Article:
Ecumenical Patriarch Bartholomew marked 30 years as the leader of the Greek Orthodoxy by visiting Greece this week where he met with the spiritual and political leadership of the country.
Bartholomew’s visit comes after a high-profile visit in the United States over the past month, where he met with US President Joe Biden.
On Tuesday he met with the President of the Hellenic Republic, Katerina Sakellaropoulou, who congratulated him for his 30-year tenure and said that the Ecumenical Patriarch has met even the most demanding expectations for his high mission with excellence.
She also expressed her wish and conviction that he will continue to spiritually lead the millions of Orthodox Christians throughout the world by serving the same principles, with emphasis on the individual rights and the environment, as he has done in all the previous years.
On his part, the Ecumenical Patriarch warmly thanked Sakellaropoulou for hosting at dinner in his honor and said it was God’s blessing that he was celebrating the anniversary in Greece.
“I always meet with love and the Greek people’s respect to the institution of the Ecumenical Patriarchate and the Greek people’s gratitude to Phanar, as we all are aware from history what the Church of Constantinople had offered our nation throughout the centuries,” he said.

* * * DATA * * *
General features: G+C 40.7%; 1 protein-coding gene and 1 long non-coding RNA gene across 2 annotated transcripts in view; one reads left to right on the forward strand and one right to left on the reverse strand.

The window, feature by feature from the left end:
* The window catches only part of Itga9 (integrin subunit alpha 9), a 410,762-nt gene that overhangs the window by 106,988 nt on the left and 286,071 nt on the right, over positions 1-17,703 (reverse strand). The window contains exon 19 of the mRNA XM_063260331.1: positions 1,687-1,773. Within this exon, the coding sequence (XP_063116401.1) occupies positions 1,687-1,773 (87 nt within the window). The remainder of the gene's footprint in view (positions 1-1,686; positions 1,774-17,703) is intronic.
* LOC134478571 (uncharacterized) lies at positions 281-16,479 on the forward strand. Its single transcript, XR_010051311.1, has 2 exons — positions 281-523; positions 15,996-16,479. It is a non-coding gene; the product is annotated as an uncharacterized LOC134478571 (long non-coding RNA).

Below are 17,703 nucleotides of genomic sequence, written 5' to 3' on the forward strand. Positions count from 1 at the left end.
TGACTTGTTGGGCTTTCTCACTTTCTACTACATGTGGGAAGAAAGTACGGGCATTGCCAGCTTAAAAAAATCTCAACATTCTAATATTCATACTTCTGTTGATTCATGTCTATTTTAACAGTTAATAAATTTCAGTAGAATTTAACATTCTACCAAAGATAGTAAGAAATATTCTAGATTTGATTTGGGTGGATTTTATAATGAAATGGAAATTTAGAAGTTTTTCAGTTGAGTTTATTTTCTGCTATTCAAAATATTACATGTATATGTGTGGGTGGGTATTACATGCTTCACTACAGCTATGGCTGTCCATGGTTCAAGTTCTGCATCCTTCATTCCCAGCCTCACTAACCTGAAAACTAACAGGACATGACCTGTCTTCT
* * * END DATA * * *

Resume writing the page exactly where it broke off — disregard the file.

Bartholomew: I strive to do my best for the Church and our race
On Monday he was received by Prime Minister Kyriakos Mitsotakis. In greeting the spiritual leader of the world’s Orthodox Christians, Mitsotakis recounted his visit to the northeast Aegean Island of Imvros and the warm welcome he received at the time by the Ecumenical Patriarch, who is a native of the island.
The specific isle was exclusively inhabited by ethnic Greeks for millennia before being awarded to Turkey with the 1923 Treaty of Lausanne, and as a result, only a tiny community of the once-thriving Hellenic and Christian presence remains.
In reply, Bartholomew said he anticipates the occasion to again receive Mitsotakis on Imvros in his current status as Greece’s prime minister.
In a nod to this lineage, Bartholomew noted that “…I strive to do what is best for the Church and our race; always with the assistance of the Greek government, the Church of Greece and all of the world’s Orthodox brothers, who respect and honor our Ecumenical Patriarchate.”
The issue of the continuing refusal of Turkish authorities to allow the reopening of the Halki School of Theology, the Patriarchate’s primary seminary, was discussed extensively during the meeting.
Bartholomew arrived in Athens on Saturday afternoon for a five-day visit to Greece. The Istanbul-based spiritual leader of the world’s Orthodox Christians is visiting the country in the context of events organized in Athens by the Church of Greece and other bodies on the occasion of the 30th anniversary of his ascension to the patriarchal throne.